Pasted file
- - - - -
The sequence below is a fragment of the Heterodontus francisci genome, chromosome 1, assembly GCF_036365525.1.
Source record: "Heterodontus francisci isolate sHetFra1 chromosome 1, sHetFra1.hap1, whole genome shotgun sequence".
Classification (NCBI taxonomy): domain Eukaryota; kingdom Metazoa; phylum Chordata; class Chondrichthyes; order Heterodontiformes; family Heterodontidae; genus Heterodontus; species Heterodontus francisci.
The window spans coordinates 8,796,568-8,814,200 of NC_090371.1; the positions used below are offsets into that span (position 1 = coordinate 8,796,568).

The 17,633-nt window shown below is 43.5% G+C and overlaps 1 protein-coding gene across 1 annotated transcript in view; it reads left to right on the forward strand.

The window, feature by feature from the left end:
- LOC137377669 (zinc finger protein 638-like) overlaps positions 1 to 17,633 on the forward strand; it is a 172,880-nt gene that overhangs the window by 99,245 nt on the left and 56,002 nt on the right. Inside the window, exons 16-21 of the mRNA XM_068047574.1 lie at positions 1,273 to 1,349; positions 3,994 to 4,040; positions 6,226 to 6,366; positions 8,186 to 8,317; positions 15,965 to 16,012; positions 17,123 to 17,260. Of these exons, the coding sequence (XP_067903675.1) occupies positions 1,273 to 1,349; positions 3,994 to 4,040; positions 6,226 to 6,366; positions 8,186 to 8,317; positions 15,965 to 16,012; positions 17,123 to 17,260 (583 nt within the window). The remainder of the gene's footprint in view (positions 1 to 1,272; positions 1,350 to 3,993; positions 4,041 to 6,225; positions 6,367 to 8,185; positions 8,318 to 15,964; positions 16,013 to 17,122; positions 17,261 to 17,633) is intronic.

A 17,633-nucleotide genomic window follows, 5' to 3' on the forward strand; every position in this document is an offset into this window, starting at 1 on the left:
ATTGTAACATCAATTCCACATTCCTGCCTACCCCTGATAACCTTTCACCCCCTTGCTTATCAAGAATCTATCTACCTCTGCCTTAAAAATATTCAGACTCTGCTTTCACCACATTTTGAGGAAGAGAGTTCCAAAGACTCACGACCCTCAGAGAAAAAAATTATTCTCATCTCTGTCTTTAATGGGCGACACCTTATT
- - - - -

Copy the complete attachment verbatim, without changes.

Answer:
The sequence below is a fragment of the Heterodontus francisci genome, chromosome 1, assembly GCF_036365525.1.
Source record: "Heterodontus francisci isolate sHetFra1 chromosome 1, sHetFra1.hap1, whole genome shotgun sequence".
Classification (NCBI taxonomy): domain Eukaryota; kingdom Metazoa; phylum Chordata; class Chondrichthyes; order Heterodontiformes; family Heterodontidae; genus Heterodontus; species Heterodontus francisci.
The window spans coordinates 8,796,568-8,814,200 of NC_090371.1; the positions used below are offsets into that span (position 1 = coordinate 8,796,568).

The 17,633-nt window shown below is 43.5% G+C and overlaps 1 protein-coding gene across 1 annotated transcript in view; it reads left to right on the forward strand.

The window, feature by feature from the left end:
- LOC137377669 (zinc finger protein 638-like) overlaps positions 1 to 17,633 on the forward strand; it is a 172,880-nt gene that overhangs the window by 99,245 nt on the left and 56,002 nt on the right. Inside the window, exons 16-21 of the mRNA XM_068047574.1 lie at positions 1,273 to 1,349; positions 3,994 to 4,040; positions 6,226 to 6,366; positions 8,186 to 8,317; positions 15,965 to 16,012; positions 17,123 to 17,260. Of these exons, the coding sequence (XP_067903675.1) occupies positions 1,273 to 1,349; positions 3,994 to 4,040; positions 6,226 to 6,366; positions 8,186 to 8,317; positions 15,965 to 16,012; positions 17,123 to 17,260 (583 nt within the window). The remainder of the gene's footprint in view (positions 1 to 1,272; positions 1,350 to 3,993; positions 4,041 to 6,225; positions 6,367 to 8,185; positions 8,318 to 15,964; positions 16,013 to 17,122; positions 17,261 to 17,633) is intronic.

A 17,633-nucleotide genomic window follows, 5' to 3' on the forward strand; every position in this document is an offset into this window, starting at 1 on the left:
ATTGTAACATCAATTCCACATTCCTGCCTACCCCTGATAACCTTTCACCCCCTTGCTTATCAAGAATCTATCTACCTCTGCCTTAAAAATATTCAGACTCTGCTTTCACCACATTTTGAGGAAGAGAGTTCCAAAGACTCACGACCCTCAGAGAAAAAAATTATTCTCATCTCTGTCTTTAATGGGCGACACCTTATT